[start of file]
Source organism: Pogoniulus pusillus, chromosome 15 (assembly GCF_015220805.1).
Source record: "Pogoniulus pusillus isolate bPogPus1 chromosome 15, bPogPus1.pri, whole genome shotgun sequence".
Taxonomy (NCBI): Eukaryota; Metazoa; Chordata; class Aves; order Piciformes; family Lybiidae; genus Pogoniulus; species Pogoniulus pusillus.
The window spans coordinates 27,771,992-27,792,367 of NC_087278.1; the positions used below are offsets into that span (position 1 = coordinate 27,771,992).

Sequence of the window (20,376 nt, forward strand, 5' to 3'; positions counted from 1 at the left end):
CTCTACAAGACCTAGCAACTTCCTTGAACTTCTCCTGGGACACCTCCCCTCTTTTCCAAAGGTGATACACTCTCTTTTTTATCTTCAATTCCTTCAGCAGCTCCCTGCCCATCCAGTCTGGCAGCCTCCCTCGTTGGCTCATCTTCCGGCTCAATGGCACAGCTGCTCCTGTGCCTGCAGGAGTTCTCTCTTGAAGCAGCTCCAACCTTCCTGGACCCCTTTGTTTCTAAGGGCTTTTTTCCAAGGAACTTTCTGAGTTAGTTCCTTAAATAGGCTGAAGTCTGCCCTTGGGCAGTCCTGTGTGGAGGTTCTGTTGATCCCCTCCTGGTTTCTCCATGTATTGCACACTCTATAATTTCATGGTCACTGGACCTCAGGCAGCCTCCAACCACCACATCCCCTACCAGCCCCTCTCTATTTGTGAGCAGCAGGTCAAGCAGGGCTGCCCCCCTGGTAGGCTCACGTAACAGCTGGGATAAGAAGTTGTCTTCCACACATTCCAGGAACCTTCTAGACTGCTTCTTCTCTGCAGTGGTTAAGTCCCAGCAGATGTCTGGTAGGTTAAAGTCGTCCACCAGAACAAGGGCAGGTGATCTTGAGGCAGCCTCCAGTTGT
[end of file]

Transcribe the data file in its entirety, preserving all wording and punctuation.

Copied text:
Source organism: Pogoniulus pusillus, chromosome 15 (assembly GCF_015220805.1).
Source record: "Pogoniulus pusillus isolate bPogPus1 chromosome 15, bPogPus1.pri, whole genome shotgun sequence".
Taxonomy (NCBI): Eukaryota; Metazoa; Chordata; class Aves; order Piciformes; family Lybiidae; genus Pogoniulus; species Pogoniulus pusillus.
The window spans coordinates 27,771,992-27,792,367 of NC_087278.1; the positions used below are offsets into that span (position 1 = coordinate 27,771,992).

Sequence of the window (20,376 nt, forward strand, 5' to 3'; positions counted from 1 at the left end):
CTCTACAAGACCTAGCAACTTCCTTGAACTTCTCCTGGGACACCTCCCCTCTTTTCCAAAGGTGATACACTCTCTTTTTTATCTTCAATTCCTTCAGCAGCTCCCTGCCCATCCAGTCTGGCAGCCTCCCTCGTTGGCTCATCTTCCGGCTCAATGGCACAGCTGCTCCTGTGCCTGCAGGAGTTCTCTCTTGAAGCAGCTCCAACCTTCCTGGACCCCTTTGTTTCTAAGGGCTTTTTTCCAAGGAACTTTCTGAGTTAGTTCCTTAAATAGGCTGAAGTCTGCCCTTGGGCAGTCCTGTGTGGAGGTTCTGTTGATCCCCTCCTGGTTTCTCCATGTATTGCACACTCTATAATTTCATGGTCACTGGACCTCAGGCAGCCTCCAACCACCACATCCCCTACCAGCCCCTCTCTATTTGTGAGCAGCAGGTCAAGCAGGGCTGCCCCCCTGGTAGGCTCACGTAACAGCTGGGATAAGAAGTTGTCTTCCACACATTCCAGGAACCTTCTAGACTGCTTCTTCTCTGCAGTGGTTAAGTCCCAGCAGATGTCTGGTAGGTTAAAGTCGTCCACCAGAACAAGGGCAGGTGATCTTGAGGCAGCCTCCAGTTGT